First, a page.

Gold has capped its biggest four-day drop since November after the Federal Reserve stoked the outlook for higher interest rates.
Bullion, which slid the most since 1981 last year as some investors lost faith in the metal as a store of value, rebounded 11 per cent in 2014 amid faltering US economic growth and escalating tensions in Ukraine before retreating to near $US1,330 an ounce.
Goldman Sachs’ Jeffrey Currie said this month the gains would be short-lived and the chances were increasing prices would reach $US1,000 for the first time since 2009.
Fed Chair Janet Yellen on Wednesday said the central bank’s stimulus program could end this northern autumn and benchmark interest rates could rise about six months later. Policy makers cut monthly bond-buying by $US10 billion at the conclusion of their two-day meeting on Wednesday, leaving purchases at $US55 billion.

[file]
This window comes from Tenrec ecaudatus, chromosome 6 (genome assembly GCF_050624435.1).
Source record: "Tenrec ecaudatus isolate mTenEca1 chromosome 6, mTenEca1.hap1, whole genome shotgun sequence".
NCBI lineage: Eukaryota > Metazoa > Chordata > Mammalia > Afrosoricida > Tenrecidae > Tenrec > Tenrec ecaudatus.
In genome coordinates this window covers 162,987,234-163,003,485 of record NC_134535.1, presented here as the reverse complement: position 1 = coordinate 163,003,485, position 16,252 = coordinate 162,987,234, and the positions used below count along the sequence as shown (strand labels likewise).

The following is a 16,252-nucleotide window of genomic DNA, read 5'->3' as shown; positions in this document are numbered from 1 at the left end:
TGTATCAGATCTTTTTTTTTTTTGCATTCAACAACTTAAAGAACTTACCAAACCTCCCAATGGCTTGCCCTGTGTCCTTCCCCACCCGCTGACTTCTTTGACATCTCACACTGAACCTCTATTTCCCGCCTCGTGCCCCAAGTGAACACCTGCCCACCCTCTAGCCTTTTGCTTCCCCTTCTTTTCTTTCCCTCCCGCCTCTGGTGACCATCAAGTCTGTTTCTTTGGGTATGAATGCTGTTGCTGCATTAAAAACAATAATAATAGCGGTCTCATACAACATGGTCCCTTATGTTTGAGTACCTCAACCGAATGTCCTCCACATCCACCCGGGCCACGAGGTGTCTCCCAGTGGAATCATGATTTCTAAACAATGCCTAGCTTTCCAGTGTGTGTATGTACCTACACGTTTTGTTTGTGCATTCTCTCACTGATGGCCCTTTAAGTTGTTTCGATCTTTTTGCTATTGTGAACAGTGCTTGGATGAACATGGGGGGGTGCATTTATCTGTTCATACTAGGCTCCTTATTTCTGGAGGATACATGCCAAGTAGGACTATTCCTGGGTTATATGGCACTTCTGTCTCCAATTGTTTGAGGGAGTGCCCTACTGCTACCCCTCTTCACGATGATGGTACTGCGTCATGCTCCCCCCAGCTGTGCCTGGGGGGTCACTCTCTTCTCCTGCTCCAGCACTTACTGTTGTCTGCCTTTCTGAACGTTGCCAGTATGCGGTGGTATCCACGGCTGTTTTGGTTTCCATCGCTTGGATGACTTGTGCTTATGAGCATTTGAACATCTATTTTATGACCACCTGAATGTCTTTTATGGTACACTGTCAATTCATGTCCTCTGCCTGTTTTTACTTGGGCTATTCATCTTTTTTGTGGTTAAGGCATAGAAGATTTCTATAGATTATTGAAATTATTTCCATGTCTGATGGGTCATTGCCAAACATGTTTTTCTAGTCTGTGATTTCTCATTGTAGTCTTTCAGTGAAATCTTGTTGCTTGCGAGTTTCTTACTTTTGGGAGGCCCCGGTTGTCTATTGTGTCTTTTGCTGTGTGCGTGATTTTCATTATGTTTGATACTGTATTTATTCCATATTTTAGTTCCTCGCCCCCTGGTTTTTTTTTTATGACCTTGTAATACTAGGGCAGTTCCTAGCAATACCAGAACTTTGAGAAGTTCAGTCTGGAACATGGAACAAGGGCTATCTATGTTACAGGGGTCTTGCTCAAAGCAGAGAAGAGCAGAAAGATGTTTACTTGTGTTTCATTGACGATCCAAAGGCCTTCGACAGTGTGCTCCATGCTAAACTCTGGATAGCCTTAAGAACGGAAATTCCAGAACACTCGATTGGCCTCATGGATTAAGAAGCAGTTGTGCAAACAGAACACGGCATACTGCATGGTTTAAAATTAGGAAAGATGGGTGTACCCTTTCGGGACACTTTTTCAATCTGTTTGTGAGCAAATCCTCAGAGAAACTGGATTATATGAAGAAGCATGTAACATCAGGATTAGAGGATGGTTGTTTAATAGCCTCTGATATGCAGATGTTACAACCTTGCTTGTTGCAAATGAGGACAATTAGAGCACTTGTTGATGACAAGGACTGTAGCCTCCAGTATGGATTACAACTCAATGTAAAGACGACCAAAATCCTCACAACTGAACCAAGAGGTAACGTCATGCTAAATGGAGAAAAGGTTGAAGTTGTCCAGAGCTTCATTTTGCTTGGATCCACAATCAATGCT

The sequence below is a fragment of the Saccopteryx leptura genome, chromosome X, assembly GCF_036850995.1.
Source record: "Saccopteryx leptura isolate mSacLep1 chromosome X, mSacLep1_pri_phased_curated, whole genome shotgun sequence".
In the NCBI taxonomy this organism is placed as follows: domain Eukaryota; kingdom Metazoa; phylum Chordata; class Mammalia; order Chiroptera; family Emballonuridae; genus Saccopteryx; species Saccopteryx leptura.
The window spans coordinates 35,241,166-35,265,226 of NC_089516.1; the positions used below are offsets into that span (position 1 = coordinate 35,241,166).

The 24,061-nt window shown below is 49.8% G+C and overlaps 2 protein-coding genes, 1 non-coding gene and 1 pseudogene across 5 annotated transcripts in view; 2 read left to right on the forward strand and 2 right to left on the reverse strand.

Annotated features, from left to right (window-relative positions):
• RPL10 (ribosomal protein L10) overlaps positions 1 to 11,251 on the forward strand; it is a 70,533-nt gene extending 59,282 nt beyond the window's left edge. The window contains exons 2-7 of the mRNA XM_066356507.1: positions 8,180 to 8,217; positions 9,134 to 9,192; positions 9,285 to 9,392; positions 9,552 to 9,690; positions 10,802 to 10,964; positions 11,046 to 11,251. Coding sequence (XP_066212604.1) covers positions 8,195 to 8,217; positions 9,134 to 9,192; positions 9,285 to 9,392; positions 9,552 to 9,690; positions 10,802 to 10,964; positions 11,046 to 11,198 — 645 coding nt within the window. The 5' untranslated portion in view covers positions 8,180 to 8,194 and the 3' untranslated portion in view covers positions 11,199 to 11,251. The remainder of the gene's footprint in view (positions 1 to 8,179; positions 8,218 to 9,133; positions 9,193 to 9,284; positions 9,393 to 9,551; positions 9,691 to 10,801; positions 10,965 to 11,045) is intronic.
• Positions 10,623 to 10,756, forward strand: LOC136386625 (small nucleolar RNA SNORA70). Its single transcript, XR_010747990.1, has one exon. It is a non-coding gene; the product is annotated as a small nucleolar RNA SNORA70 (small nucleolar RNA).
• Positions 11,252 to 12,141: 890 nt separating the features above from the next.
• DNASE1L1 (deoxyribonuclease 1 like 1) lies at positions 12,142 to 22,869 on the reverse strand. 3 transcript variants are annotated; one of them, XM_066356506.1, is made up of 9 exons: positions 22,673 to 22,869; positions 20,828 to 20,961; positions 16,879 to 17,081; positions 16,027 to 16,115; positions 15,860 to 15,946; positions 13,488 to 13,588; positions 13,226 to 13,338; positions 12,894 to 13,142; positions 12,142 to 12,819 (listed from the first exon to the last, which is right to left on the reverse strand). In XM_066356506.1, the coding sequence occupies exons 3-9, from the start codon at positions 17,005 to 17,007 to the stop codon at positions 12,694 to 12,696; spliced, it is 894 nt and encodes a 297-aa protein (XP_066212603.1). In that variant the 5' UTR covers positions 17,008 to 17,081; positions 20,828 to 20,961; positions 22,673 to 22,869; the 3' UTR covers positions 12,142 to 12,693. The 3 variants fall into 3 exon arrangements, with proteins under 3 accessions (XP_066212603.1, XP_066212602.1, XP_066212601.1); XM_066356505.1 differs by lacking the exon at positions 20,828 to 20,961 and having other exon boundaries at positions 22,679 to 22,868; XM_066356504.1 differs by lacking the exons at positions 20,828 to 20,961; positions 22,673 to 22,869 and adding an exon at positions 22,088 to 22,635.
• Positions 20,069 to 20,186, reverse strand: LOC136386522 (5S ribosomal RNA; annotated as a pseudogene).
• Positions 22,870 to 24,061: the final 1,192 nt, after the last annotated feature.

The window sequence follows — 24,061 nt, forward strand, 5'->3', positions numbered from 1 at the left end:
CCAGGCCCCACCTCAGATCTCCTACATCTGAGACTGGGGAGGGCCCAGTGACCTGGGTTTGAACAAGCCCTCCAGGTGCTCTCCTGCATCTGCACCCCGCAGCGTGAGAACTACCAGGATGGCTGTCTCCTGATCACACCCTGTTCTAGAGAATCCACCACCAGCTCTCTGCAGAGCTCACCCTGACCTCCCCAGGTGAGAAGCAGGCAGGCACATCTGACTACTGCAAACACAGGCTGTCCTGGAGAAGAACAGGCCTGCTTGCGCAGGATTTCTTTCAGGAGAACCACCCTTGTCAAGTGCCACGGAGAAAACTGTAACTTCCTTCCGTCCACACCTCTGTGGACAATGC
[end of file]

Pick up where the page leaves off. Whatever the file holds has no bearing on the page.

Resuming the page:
People are re-assessing their reasons to hold gold, Adam Klopfenstein, a senior market strategist at Archer Financial Services in Chicago, said in a telephone interview. Gold has removed its safe-haven hat.
Gold futures for April delivery fell 0.8 per cent to close at $US1,330.50 on the Comex in New York. Prices dropped 3.5 per cent in four straight sessions of losses, the longest slide since November. Bullion reached $US1,320.80 on Thursday, the lowest since February 28.
Trading was 34 per cent higher than the 100-day average for this time of day, data compiled by Bloomberg showed.
The Fed on Wednesday released new forecasts showing more officials predicting the benchmark rate, now close to zero, would rise at least to one per cent at the end of 2015.